The recently publicized case of Wilbert Jones is probably a more typical case. Jones was duly convicted on the testimony of the woman he supposedly raped. The identification, which was the only inculpatory evidence, was shaky, but it was sufficient for one Louisiana jury. What the jury did not hear, however, was that there was another man, who fit the description of the rapist, and who had committed similar crimes in the vicinity. The prosecutor did not think to share that information with Jones’s counsel. When later challenged about the prosecution’s failure to disclose the information, the prosecutors argued that the information was not exculpatory, and would not have made a difference in any event to the “hanging” jury that heard the case. A federal judge, hearing Jones’s petition for the writ of habeas corpus, disagreed, and vacated Jones’s conviction. Jacey Fortin, “Louisiana Man Freed After 45 Years as Conviction is Tossed Out,” N.Y. Times (Nov. 17, 2017). Despite having their conviction vacated, the Louisiana prosecutors have vowed to appeal the decision and retry the case.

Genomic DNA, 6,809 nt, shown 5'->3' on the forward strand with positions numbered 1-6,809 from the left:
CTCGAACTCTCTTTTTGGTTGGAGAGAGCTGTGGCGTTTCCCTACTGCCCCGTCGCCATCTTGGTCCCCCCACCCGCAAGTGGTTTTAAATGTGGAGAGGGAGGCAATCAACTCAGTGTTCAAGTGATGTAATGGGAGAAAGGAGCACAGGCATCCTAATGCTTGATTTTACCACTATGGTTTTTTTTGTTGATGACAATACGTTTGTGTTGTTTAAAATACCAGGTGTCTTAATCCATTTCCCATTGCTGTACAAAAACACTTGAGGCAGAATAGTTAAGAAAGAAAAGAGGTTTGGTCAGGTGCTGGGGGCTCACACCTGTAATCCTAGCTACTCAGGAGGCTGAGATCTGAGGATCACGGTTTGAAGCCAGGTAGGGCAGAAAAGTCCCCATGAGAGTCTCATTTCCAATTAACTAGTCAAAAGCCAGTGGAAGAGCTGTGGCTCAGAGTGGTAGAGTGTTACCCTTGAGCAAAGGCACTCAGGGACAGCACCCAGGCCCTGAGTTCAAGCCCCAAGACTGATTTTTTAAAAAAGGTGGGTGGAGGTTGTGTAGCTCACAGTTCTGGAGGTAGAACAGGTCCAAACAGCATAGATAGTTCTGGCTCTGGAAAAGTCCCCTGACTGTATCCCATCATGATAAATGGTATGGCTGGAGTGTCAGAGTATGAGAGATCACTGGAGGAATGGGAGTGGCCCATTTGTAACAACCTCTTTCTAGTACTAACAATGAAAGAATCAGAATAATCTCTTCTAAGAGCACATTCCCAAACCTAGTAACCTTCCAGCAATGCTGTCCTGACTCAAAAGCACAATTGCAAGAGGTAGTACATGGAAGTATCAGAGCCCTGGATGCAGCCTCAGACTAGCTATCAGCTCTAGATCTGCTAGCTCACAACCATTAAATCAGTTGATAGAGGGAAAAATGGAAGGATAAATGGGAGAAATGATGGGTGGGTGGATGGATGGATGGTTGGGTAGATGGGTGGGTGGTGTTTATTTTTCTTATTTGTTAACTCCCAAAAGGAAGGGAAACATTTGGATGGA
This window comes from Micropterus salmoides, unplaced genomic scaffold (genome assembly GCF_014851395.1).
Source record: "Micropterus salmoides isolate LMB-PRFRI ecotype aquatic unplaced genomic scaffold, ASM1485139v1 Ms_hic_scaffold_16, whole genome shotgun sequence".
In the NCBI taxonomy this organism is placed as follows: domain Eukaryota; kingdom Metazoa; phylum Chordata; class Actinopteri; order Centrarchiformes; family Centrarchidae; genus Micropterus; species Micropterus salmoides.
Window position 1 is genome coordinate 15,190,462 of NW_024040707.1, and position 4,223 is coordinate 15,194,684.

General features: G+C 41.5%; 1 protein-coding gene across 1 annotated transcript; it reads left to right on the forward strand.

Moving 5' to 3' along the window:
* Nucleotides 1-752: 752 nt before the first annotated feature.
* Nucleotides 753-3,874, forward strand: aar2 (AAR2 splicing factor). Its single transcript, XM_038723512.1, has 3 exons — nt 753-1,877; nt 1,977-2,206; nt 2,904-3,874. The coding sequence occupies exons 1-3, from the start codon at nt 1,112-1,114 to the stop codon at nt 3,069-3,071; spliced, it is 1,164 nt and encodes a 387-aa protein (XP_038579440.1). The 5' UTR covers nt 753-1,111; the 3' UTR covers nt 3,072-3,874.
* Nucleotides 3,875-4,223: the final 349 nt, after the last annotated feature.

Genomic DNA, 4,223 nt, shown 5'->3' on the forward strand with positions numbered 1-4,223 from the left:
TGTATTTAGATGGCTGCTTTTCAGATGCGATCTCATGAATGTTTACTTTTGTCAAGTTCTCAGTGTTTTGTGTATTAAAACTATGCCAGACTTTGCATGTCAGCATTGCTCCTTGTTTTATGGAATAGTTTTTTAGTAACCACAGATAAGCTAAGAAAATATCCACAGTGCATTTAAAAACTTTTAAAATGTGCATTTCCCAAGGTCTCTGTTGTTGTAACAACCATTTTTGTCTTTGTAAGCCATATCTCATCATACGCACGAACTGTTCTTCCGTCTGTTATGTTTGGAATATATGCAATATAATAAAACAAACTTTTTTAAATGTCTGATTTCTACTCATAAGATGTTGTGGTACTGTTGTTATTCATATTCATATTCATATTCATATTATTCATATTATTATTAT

Chief Judge Janet DiFiore, of the New York Court of Appeals, is also a stickler for the rules, much like Judge Haller of Beechum County, Alabama. Recently Her Honor issued a new rule that requires trial judges to order, in each case, the prosecution to review their files and disclose all favorable (exculpatory) evidence, at least 30 days before trial. Imagine that; New York prosecutors have to be ordered to comply with the constitutional requirement of disclosure, set out in Brady! See Alan Feuer & James C. McKinley, “Rule Would Push Prosecutors to Release Evidence Favorable to Defense,” N.Y. Times (Nov. 8, 2017); Emmet G. Sullivan, “How New York Courts Are Keeping Prosecutors in Line,” Wall St. J., at A11 (Nov. 18, 2017). See also Andrew Cohen, “Prosecutors Shouldn’t Be Hiding Evidence From Defendants,” The Atlantic (May 13, 2013).